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Rob Shaw: BC NDP attempts to put a lid on unnecessary waste

New regulations draw a bead on single-use lids for to-go beverages
New regulations over plastic lids has resulted in the province missing an opportunity to drive a larger, more meaningful, change with just a few tweaks to its new regulations, according to Rob Shaw.

What’s the deal with lids on coffee cups these days?

It sounds like the start of a Seinfeld skit. But it’s also a question in the wake of new B.C. government regulations that crack down on lids for to-go beverages.

Coffee shops, restaurants and other businesses are no longer allowed to put lids on to-go beverages as of Dec. 20, under new rules crafted by the BC NDP administration.

Customers can only have a lid for their hot coffee if they specifically ask an employee for one, or if they go get their own at a self-serve station located elsewhere in the business.

The idea is to reduce the number of plastic lids that end up in the landfill by making it such a hassle that some people will skip them entirely and roll the dice on spilling their uncovered macchiato all over themselves.

It’s all part of a larger suite of changes to limit unnecessary waste from single-use utensils, condiments, garnishes and packaging.

“I think their motivation is if you ask for it you will think twice about whether you truly need it or not,” said Greg Wilson, the British Columbia government relations representative for the Retail Council of Canada.

“I get it. But my largest members, who have been doing this for a week, will tell me quite consistently that they have people coming back into stores and coffee shops saying, ‘Hey, you didn’t give me a blank [lid, cutlery or other single-use item],’ and not always being very nice about it.”

The goal is laudable. Too many unused items like napkins, forks and ketchup packets end up in the garbage because they are automatically placed in to-go bags for customers who may not want them. It makes sense to only offer those things on-demand for people who will use them.

But the change to beverage lids feels like a missed opportunity.

Some companies have already invested heavily in swapping out plastic lids for compostable alternatives. Tim Hortons began rolling out new fibre lids for hot beverages in 2023, which could remove millions of disposable plastic lids from the landfill.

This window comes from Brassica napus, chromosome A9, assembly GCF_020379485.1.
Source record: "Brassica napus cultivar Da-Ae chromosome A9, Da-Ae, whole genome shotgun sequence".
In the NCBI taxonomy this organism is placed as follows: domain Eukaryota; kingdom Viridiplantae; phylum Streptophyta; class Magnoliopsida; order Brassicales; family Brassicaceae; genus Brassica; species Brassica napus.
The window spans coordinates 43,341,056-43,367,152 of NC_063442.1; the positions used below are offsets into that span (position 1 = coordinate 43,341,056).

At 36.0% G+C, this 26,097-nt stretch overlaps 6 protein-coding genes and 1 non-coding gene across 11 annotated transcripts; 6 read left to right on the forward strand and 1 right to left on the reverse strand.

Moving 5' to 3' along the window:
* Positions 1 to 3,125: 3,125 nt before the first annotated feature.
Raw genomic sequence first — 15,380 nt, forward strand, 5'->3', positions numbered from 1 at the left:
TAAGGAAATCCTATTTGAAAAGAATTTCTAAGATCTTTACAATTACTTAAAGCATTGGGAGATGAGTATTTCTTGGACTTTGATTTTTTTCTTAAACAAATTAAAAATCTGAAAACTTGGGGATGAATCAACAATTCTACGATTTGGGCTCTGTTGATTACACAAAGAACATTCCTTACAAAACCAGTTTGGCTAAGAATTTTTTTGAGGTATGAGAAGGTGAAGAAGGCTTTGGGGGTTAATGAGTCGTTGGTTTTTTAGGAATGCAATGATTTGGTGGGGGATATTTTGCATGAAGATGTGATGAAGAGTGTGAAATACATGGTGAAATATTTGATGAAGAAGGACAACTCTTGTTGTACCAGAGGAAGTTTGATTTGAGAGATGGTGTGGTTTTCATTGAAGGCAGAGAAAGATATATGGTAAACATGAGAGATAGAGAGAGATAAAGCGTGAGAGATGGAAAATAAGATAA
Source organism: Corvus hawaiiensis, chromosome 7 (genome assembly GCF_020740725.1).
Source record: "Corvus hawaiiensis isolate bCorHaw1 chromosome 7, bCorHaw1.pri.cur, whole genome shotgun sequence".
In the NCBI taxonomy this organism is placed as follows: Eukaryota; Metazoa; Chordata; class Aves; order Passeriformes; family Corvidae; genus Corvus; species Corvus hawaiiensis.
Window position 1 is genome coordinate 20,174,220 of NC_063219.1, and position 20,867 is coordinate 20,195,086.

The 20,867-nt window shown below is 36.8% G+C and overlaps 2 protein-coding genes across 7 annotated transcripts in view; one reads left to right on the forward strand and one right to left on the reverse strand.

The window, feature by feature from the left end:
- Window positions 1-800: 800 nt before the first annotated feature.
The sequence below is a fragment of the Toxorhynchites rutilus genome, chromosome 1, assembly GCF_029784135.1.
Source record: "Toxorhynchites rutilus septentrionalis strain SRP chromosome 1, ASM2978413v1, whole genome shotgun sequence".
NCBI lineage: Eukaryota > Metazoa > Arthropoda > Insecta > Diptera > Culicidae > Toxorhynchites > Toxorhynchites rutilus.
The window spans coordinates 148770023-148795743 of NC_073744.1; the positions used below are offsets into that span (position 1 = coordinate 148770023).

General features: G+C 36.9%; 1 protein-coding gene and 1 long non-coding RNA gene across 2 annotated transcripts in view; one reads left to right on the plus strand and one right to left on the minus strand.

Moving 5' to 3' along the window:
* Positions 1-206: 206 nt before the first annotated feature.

It’s not a cheap move. Fibre lids cost at least twice as much as plastic. Yet the new government regulations don’t provide any recognition for companies that voluntarily spend more to help the province achieve its pollution-reduction goals. Fibre lids are treated like plastic.

It raises an interesting question. What would actually be better for the environment: A retail sector that automatically places fully-compostable fibre lids on all drinks, or one that makes it a slight hassle for people to keep using plastic ones?

“It’s a fantastic question,” said Wilson. “One of the things we suggested is to exempt fibre lids and perhaps you can incent an entire movement from plastic lids to fibre lids.”

The government’s response? No.

“The intent of B.C.’s Single-Use and Plastic Waste Prevention Regulation is to reduce waste of all single use products, not just plastics,” the Environment Ministry said in a statement.

That despite the fact the word “plastic” is in the name of the regulation and virtually every public statement the NDP government has made about the issue links the policy goal to plastic reduction.

“Phasing out single-use plastics is part of the CleanBC Plastics Action Plan's goal of changing how plastic is designed and used, from temporary and disposable, to durable and reusable,” read the government news release announcing the change.

“We want to ensure people have the best options available to effectively transition from single-use plastics," Heyman said in the same release.

Unfortunately, the result is a “plastic waste prevention regulation” that doesn’t do much to encourage “transition” from plastic beverage lids. Which is a shame. The province missed an opportunity to drive a larger, more meaningful, change with just a few tweaks to its new regulations.

Rob Shaw has spent more than 15 years covering B.C. politics, now reporting for CHEK News and writing for Glacier Media. He is the co-author of the national bestselling book A Matter of Confidence, host of the weekly podcast Political Capital, and a regular guest on CBC Radio. [email protected]